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Education: Way we do religion needs to change

25 September 2015

The 1944 Education Act is no longer a fit basis for the teaching of religion, says Charles Clarke


IN JUNE, Professor Linda Woodhead and I published a proposal, A New Settlement: Religion and belief in schools. It seeks to articulate a growing consensus, and help change the current law. Seventy years after the landmark 1944 Education Act, it urges a comprehensive reassessment of the relationship between religion and schools.

The 18 policy recommendations include a national curriculum for RE, to strengthen its academic position; and a proposal to permit schools to conduct assemblies in ways that reflect their own ethos and values. We are positive about the value of faith schools, and supportive of the fact that Christian schools may choose to have a daily act of Christian worship, but we do not believe that this should any longer be a matter of compulsion in all schools.

Our document was intended to promote discussion, but the case for change is straightforward: society needs to take account of the fact that there have been immense changes in both schools and religion over those 70 years.


THE initial response to our pamphlet was generally sympathetic. There was supportive comment and constructive criticism from a wide range of individuals and organisations. There is a readiness to look for constructive ways forward.

We had a useful discussion with the Schools Minister, Nick Gibb, who was open-minded and engaged. In parallel, the Welsh Minister for Education and Skills, Huw Lewis, has told the Welsh Assembly that he wants to see a transformation of the current RE curriculum to help combat extremism.

It is, however, the response from the main Christian churches — the Church of England and the Roman Catholic Church — that will be central to future consideration of this issue.

Besides the Free Churches, these Churches were the main participants in the Church-State dialogue that led to the 1944 settlement; between them, they control more than 95 per cent of the more than 5000 faith schools in England today, and represent a strong and influential section of opinion. Without their full engagement, no government is likely to act.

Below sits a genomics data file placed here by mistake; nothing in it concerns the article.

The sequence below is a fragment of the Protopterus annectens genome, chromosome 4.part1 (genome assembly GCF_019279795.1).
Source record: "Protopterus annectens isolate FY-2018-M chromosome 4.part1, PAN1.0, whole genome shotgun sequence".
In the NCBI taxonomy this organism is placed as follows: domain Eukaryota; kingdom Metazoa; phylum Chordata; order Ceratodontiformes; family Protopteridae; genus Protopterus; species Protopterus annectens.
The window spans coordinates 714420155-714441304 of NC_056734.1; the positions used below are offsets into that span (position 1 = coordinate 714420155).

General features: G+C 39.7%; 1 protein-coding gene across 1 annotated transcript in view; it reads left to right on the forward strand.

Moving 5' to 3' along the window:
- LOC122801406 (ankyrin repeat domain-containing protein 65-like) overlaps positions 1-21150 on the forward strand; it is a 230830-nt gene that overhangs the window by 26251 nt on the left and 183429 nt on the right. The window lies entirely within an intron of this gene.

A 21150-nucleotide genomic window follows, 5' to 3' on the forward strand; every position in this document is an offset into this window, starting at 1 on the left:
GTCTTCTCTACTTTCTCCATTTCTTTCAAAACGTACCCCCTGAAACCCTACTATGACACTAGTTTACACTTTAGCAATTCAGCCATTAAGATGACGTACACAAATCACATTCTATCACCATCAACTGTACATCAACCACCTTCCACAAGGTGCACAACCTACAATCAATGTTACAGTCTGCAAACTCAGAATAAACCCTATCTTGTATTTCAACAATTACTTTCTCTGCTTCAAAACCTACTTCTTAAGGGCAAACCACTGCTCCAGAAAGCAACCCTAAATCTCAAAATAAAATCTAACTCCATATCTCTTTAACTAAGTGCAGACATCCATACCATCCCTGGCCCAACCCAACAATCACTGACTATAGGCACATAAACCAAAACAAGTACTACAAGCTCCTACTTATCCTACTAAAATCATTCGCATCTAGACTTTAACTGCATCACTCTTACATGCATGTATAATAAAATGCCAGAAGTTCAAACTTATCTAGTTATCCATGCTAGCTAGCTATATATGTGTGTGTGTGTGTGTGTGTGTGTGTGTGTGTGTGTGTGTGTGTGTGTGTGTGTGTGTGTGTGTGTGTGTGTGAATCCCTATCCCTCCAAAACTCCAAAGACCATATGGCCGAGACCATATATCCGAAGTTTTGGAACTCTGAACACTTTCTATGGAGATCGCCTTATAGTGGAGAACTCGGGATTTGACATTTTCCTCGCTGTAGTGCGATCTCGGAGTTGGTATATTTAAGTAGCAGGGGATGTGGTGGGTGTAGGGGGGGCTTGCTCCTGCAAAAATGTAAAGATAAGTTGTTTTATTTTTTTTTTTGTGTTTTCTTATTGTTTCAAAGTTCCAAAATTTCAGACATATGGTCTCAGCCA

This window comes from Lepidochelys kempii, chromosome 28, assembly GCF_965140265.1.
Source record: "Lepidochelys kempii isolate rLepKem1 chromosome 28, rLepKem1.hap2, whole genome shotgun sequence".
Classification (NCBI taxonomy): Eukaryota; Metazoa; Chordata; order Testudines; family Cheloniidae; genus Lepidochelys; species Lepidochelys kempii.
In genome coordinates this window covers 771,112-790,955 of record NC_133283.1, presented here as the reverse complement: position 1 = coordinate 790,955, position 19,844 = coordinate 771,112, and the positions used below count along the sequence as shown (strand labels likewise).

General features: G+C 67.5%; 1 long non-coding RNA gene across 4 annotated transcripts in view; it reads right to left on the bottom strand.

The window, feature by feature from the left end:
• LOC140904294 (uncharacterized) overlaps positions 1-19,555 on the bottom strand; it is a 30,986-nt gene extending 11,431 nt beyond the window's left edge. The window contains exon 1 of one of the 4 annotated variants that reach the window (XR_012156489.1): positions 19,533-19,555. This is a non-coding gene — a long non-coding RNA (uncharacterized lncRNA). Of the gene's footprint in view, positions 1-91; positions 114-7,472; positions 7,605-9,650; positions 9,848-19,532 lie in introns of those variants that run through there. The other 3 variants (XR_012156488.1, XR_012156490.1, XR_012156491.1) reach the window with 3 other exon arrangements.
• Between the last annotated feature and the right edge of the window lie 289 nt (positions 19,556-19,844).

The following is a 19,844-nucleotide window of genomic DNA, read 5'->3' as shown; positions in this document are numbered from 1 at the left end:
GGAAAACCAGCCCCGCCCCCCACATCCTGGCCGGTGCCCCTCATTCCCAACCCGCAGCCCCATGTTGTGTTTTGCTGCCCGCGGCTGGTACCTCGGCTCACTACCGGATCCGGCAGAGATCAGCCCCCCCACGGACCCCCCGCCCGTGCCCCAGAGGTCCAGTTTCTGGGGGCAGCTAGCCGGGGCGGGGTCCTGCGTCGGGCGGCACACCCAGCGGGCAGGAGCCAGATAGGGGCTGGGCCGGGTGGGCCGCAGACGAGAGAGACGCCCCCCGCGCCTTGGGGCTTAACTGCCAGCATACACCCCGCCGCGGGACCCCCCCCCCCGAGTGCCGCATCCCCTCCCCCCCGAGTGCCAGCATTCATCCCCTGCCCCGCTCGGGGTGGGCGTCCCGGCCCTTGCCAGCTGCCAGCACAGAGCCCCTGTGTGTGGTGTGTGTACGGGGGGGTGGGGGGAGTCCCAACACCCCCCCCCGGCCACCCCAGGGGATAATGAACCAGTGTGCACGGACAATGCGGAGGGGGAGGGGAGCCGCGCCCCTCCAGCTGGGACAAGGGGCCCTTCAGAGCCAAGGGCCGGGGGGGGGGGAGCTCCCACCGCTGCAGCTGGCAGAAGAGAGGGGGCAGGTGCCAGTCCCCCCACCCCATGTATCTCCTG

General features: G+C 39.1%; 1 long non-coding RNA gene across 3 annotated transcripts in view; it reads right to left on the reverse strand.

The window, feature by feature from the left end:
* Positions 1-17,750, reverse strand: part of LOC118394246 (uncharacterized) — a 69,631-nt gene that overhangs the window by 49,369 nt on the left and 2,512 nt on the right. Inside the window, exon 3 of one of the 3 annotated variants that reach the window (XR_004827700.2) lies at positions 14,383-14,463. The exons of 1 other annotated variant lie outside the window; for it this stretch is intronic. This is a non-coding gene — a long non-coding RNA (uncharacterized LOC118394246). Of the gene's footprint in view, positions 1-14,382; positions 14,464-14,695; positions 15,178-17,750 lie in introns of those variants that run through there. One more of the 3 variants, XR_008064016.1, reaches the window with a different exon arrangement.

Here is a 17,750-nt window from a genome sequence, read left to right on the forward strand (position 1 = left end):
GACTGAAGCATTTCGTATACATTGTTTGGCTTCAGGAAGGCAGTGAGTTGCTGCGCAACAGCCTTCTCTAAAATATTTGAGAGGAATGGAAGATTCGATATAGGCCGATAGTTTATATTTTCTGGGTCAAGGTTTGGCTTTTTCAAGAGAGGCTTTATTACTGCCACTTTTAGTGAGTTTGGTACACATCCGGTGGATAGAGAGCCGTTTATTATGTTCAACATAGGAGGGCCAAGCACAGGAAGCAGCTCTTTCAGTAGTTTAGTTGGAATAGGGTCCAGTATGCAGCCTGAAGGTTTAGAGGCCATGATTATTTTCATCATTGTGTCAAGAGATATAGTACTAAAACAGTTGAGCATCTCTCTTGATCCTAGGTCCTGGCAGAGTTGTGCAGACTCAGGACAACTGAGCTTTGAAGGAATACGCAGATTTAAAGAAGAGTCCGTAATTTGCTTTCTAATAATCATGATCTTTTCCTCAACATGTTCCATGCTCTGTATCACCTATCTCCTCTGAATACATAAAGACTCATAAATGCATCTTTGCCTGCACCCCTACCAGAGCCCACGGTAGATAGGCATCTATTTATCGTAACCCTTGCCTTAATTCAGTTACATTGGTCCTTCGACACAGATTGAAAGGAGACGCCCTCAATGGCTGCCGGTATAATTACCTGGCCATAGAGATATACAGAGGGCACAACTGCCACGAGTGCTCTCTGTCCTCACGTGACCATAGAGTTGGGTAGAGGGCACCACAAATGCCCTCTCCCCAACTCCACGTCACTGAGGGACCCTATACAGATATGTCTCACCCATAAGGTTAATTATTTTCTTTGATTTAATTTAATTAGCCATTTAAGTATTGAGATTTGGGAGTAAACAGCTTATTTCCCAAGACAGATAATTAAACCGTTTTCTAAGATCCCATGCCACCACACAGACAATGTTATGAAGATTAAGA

The Catholic Education Service (CES) generally welcomed the report. It emphasised our recommendations about school admissions and employment, but then went on to say: “Given the distinctive nature of RE in [Roman] Catholic schools, any national RE curriculum would not fulfil the purposes of RE in both Catholic and community schools. Catholic schools will continue to follow the RE curriculum as set out by the Catholic Bishops of England and Wales.”

This response prompts the question: What would the relationship of the RE curriculum determined by the Roman Catholic bishops be to any national RE curriculum? It also implicitly raises the question why the State should fund what the CES considers to be an essentially private interest.


IN JULY, the General Synod heard from the Bishop of Ely that the Church of England’s National Society would be considering our report at its next meeting in November. Its response will be important, since the duty of the Established Church is to consider the overall interests of society at a time when concern about the place of religion in schools is widespread, and comes from many different directions, including worries about quality, fundamentalism of all kinds, and an increasingly secular society that gives insufficient priority to religion and other belief systems.

The National Society needs to ensure that it does not allow a tail of minority voices to wag the mainstream dog. From the point of view of a sympathetic outsider such as myself, the C of E has allowed this to happen on too many occasions in recent years: for example, on the issues of same-sex marriage, and women priests and then bishops.

Linda and I strongly believe that embracing the changes we propose will help rather than hinder the Churches’ standing in society.

Clinging to every element of the 1944 settlement is no solution: it is demonstrably clear that its provisions — including compulsory Christian worship in schools — have not helped to increase support for the Churches, or stemmed their decline.


OPPONENTS of any kind of change who resort to dishonest abuse show that they are not able to deal with the real issues. The response of some minorities pretended that we wanted to undermine freedom of religious belief and abolish religious education, faith schools, and Christian worship. These are absurd claims, which are simply false.

I hope that the National Society will rise to the challenge and place the Church of England where it should be — at the centre of the national debate about the future relationship between religion and schools. On this matter, it is essential for mainstream church opinion to engage fully, to stand up and be counted, and so to ensure that the debate is not abandoned to the secular and religious extremes.


Charles Clarke was Secretary of State for Education and Skills under Tony Blair, from 2002 to 2004, and then Home Secretary until 2006.

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